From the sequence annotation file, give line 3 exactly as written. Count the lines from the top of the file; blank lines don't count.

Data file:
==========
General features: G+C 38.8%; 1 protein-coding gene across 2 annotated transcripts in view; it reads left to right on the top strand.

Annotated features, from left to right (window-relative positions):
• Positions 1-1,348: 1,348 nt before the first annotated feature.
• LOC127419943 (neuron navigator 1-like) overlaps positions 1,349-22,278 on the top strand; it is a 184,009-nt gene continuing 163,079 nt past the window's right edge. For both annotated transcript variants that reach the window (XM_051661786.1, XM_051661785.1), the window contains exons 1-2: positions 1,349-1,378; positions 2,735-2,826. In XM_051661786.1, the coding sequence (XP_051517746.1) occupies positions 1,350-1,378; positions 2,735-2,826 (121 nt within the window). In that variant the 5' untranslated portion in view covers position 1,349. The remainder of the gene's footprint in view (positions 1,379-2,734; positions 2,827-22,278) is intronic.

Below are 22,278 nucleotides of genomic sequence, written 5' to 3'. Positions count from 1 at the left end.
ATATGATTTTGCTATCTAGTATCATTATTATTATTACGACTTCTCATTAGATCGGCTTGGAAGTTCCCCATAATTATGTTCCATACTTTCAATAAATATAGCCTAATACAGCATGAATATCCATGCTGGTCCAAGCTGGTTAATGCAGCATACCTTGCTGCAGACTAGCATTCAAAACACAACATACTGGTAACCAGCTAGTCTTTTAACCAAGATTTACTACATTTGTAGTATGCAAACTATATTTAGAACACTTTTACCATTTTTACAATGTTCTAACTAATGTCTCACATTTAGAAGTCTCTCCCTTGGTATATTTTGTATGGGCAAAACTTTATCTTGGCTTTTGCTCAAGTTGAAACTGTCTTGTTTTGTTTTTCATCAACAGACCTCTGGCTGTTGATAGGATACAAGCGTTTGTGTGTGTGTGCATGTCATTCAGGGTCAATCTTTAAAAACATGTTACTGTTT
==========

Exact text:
• Positions 1-1,348: 1,348 nt before the first annotated feature.